So yes, he gets it.
Yes, he understands the skepticism and the misperceptions. He understands, for those outside Charlotte who can't decide how to feel about Newton, why a guy like him, seemingly just trying to have some fun, manages to come across the wrong way.
"Before I got here?" Harper said Wednesday. "I didn't know him. But I thought he was selfish. I thought he was all about himself. Things like that. Before I got here, my opinion wasn't that great, either. But that's because I didn't know him."
With each passing day and each mini-controversy, Newton's success is somehow turning him into one of the NFL's most polarizing figures -- perhaps its most polarizing character since the most polarizing of them all, Tim Tebow, took center stage. Now Newton's success is putting him in a brighter spotlight, and that spotlight is blinding fresh eyes.
But here's the question, as superficial as it might be: Does Newton really deserve the scrutiny?
We even read about it in a letter to the Charlotte Observer, from the mother of a 9-year-old girl criticizing Newton for his "arrogant" on-field behavior. And when the heat starts to spew from more than a few places, it's probably leading quite a few to question the intentions of the Panthers' superstar.
"I think it's funny that the criticism is coming from the guys who have never played with him or the people who have never met him," tight end Greg Olsen said.
And yes, inside the Panthers' locker room, it is funny. It is funny to them because this criticism has taken on a life of its own across the NFL. People, it seems, aren't just waiting for Newton to do something controversial. They're searching for it instead.
So who is Newton? And how should you feel about him? Well, that's certainly up to each individual to decide, but those inside the Panthers' locker room very clearly and very adamantly don't view him in the same way as many others do. They see the same person as those on the outside -- but they say they recognize the intentions and the context.
"I enjoy him coming to work every day and being the person he is," Harper said. "He brings energy and life to this locker room. He is who he is. He has the juice when we need the juice.
"It's good to have guys who are young and vibrant -- guys who know it's OK to be themselves."
Harper remembers the first time he realized he was wrong about Newton. The quarterback was walking through the locker room, singing "Walk Thru" by Rich Homie Quan: "I be feeling like the man when I walk through!"
Funny, isn't it? Newton singing some very self-involved lyrics caused Harper to view him as something other than selfish. But as Harper explains it, that's exactly the point: When you're around Newton every day, you realize his personality is fun and genuine and far from malicious or fake, even when he's singing a song that sounds straight-up cocky.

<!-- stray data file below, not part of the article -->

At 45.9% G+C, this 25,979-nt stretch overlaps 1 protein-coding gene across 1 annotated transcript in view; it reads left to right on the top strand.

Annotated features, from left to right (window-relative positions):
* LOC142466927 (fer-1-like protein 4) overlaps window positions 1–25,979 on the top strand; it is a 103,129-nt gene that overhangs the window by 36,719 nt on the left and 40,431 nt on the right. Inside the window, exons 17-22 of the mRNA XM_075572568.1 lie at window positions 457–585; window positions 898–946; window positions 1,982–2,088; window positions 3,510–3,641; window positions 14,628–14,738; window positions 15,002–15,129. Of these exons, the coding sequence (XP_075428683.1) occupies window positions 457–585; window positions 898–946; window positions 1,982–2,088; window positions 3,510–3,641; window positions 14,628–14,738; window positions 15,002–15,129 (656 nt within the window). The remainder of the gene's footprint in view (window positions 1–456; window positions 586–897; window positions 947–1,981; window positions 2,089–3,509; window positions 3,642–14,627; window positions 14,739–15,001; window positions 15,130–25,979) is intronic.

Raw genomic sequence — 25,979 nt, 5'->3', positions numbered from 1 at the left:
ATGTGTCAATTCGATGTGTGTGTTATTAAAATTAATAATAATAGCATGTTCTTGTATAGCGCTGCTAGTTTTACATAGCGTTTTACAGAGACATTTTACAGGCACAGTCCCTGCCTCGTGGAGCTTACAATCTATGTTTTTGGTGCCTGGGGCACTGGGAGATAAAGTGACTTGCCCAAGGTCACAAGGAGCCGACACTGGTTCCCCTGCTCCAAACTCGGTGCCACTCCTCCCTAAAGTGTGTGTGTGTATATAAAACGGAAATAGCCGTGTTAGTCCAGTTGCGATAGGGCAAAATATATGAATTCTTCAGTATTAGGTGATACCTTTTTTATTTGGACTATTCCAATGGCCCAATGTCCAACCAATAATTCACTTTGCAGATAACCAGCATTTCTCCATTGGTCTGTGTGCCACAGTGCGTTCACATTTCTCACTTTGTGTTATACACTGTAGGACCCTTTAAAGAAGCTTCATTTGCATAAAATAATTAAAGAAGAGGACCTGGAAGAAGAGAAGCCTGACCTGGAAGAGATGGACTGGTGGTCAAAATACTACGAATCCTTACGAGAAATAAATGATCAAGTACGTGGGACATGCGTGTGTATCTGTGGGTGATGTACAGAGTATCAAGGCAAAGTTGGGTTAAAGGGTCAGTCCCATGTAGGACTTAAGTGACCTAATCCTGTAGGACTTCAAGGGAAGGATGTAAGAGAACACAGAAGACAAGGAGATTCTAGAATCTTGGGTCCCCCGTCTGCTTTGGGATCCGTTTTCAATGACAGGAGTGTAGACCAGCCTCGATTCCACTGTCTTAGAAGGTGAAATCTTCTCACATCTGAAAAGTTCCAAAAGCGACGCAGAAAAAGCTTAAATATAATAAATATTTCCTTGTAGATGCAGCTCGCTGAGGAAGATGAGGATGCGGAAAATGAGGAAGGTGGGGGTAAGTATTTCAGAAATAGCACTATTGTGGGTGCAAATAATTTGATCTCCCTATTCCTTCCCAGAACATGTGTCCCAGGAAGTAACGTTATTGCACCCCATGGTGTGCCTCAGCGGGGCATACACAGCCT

That's precisely the reason Panthers coach Ron Rivera also defends Newton's actions and his on-field celebrations: Those who believe he's being malicious or unsportsmanlike aren't watching closely enough. This is a matter of intent, he says.
"I saw it right off the bat," Rivera said. "Watch him when he's handing out the football to a fan after he scores. He's not concerned about the opponent. He's looking for that right little kid to give the football to. He's looking for the right kid."
Rivera says he realizes Newton faces criticism, but that has merely made him recall his playing days with the Chicago Bears, when a group of loud players like Jim McMahon and Refrigerator Perry took on similar personas.
"Man, back when I was playing for Coach [Mike] Ditka, we had guys who transcended that time in football, and I promise you, a lot of people hated us because of it," Rivera said. "But it was never anything malicious.
Yes, Panthers players also believe Newton's vivacious ways might be a little off-putting to outsiders because of the position he plays -- and the expectations set by the quarterbacks who came before him.
"I think we've learned in our society that people are scared sometimes of something that's different," Olsen said. "He's playing the quarterback position different than people are used to. He plays the game more like a linebacker and a receiver all mixed into one. He's unique.
"He's comfortable with that, and we're obviously comfortable with that. You won't find a guy in this room who will say otherwise."
Really, you won't find many in Charlotte who will say otherwise, either. And maybe that's all that matters here. Because when you truly evaluate the criticism of Newton, it's clear it's coming from outside the locker room. This is nothing new. If you survey the league, you will find many other players, dating back to the beginning of Newton's career, who feel like Harper once felt when he played for the Saints.
"His preparation is extremely underrated -- the amount he prepares," quarterbacks coach Ken Dorsey said. "I wish people could see his notebook and the notes he takes. He's meticulous. He takes a lot of pride in it, and you appreciate that as a coach. He has never gone into a game unprepared."
The truth? Newton is the type of player you'd love to have in your locker room, in your city, on the team you root for or the team you play for. And when it comes down to it, isn't that what actually matters?
"Back when we did the Super Bowl Shuffle, I just remember people saying, 'Oh, they're a little ahead of themselves,' " Rivera said. "I vividly remember the criticism. But in Chicago ... Are you kidding me? They still love it."
In Charlotte, they love Newton.
And if he keeps winning like this, you'd better believe they always will.